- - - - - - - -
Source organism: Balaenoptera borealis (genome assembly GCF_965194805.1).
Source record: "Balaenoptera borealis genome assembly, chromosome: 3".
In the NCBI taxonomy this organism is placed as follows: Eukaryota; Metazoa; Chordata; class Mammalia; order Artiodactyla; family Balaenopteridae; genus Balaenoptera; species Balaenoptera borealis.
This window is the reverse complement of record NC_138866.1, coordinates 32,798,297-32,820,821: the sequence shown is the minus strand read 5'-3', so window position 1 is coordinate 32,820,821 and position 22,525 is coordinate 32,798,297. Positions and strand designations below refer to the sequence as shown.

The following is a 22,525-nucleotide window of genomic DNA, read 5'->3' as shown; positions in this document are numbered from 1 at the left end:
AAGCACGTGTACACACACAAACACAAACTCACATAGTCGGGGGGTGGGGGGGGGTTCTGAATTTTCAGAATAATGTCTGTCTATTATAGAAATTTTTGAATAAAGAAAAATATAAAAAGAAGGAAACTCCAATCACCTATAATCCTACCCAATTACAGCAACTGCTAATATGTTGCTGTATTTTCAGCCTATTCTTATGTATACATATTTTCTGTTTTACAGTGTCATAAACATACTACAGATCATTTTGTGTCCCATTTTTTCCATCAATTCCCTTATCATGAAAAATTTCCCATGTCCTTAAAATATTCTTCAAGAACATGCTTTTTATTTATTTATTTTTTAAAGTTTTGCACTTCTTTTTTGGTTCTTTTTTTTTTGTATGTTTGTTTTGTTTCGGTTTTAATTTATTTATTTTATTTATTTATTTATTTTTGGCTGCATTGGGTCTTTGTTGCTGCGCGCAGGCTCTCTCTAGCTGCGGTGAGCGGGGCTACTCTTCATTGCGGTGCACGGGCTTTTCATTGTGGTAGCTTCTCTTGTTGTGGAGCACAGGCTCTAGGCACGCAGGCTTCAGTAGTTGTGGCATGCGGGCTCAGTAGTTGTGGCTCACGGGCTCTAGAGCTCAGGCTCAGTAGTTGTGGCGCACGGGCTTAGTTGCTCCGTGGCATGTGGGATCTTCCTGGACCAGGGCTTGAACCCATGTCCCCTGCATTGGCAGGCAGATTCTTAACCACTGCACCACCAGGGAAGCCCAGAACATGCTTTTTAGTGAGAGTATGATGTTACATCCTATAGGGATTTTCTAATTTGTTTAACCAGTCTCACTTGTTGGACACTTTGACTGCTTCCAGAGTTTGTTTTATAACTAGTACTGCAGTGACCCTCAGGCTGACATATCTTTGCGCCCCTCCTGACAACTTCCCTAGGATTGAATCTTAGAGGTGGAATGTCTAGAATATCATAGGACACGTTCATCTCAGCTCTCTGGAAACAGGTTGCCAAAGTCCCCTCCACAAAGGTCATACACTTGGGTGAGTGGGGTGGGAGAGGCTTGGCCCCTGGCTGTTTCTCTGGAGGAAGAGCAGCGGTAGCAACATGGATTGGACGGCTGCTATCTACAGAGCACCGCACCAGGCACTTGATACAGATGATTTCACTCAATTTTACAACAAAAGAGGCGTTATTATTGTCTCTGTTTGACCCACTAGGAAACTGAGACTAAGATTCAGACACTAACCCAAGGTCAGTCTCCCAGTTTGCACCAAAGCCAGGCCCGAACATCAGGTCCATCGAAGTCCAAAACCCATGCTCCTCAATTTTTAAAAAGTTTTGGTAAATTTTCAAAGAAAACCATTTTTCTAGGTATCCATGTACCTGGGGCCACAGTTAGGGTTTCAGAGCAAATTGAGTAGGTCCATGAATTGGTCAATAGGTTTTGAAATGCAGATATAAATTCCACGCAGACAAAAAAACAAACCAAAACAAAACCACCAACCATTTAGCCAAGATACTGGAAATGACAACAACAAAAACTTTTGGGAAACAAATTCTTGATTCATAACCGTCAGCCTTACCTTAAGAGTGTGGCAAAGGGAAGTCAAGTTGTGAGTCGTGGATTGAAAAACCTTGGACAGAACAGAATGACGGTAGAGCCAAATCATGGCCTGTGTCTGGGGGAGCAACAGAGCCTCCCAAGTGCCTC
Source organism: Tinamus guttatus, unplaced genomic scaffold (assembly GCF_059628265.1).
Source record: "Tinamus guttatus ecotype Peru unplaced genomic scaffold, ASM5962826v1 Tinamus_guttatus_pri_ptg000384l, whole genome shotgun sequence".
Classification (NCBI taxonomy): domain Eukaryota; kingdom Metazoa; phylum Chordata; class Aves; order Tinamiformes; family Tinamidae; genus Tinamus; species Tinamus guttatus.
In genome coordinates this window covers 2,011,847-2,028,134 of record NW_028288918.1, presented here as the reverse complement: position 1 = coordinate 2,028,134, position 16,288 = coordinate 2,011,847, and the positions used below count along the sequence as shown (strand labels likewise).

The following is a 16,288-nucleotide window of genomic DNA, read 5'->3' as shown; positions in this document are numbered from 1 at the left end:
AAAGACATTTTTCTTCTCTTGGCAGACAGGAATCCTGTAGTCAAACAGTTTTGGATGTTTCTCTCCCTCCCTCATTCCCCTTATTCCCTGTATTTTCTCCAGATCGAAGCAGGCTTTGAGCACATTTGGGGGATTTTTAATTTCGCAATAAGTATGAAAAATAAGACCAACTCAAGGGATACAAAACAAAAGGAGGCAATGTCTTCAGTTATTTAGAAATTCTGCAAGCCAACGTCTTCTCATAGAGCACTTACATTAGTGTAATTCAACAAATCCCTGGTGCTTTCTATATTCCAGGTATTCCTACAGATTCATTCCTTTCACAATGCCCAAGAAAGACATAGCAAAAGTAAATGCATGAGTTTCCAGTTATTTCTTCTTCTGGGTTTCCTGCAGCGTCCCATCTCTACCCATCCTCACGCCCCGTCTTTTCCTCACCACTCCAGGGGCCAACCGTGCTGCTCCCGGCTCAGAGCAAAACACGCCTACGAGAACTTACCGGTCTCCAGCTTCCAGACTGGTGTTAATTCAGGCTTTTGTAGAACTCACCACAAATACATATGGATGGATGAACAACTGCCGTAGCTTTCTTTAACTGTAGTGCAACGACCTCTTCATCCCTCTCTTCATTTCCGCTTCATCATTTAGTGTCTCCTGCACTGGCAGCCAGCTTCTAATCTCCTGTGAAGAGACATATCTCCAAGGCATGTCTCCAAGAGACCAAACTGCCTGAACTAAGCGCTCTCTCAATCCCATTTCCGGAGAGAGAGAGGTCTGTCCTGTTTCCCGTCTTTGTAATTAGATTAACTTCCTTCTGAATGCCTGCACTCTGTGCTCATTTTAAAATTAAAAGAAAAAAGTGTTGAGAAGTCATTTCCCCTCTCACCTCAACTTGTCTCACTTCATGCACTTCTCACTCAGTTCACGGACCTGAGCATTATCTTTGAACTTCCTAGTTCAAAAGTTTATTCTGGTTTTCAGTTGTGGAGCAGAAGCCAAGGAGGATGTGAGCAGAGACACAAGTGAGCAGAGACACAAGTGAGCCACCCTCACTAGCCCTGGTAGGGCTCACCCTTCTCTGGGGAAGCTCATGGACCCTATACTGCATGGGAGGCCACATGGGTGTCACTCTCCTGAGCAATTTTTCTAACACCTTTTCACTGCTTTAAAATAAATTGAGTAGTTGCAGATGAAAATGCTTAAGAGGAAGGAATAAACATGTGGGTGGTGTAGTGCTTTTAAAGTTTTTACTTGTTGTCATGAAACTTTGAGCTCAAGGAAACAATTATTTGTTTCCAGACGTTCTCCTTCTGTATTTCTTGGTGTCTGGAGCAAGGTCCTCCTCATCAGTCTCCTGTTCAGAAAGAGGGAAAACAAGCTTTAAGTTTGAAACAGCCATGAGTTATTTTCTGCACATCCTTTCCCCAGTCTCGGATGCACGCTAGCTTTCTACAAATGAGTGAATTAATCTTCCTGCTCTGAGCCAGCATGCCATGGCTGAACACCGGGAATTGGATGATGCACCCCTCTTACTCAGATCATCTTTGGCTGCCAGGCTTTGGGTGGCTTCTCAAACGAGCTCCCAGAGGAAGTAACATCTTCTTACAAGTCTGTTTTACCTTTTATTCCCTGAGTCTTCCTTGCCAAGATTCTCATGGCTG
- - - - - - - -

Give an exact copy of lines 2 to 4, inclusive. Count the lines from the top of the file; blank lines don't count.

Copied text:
Source record: "Balaenoptera borealis genome assembly, chromosome: 3".
In the NCBI taxonomy this organism is placed as follows: Eukaryota; Metazoa; Chordata; class Mammalia; order Artiodactyla; family Balaenopteridae; genus Balaenoptera; species Balaenoptera borealis.
This window is the reverse complement of record NC_138866.1, coordinates 32,798,297-32,820,821: the sequence shown is the minus strand read 5'-3', so window position 1 is coordinate 32,820,821 and position 22,525 is coordinate 32,798,297. Positions and strand designations below refer to the sequence as shown.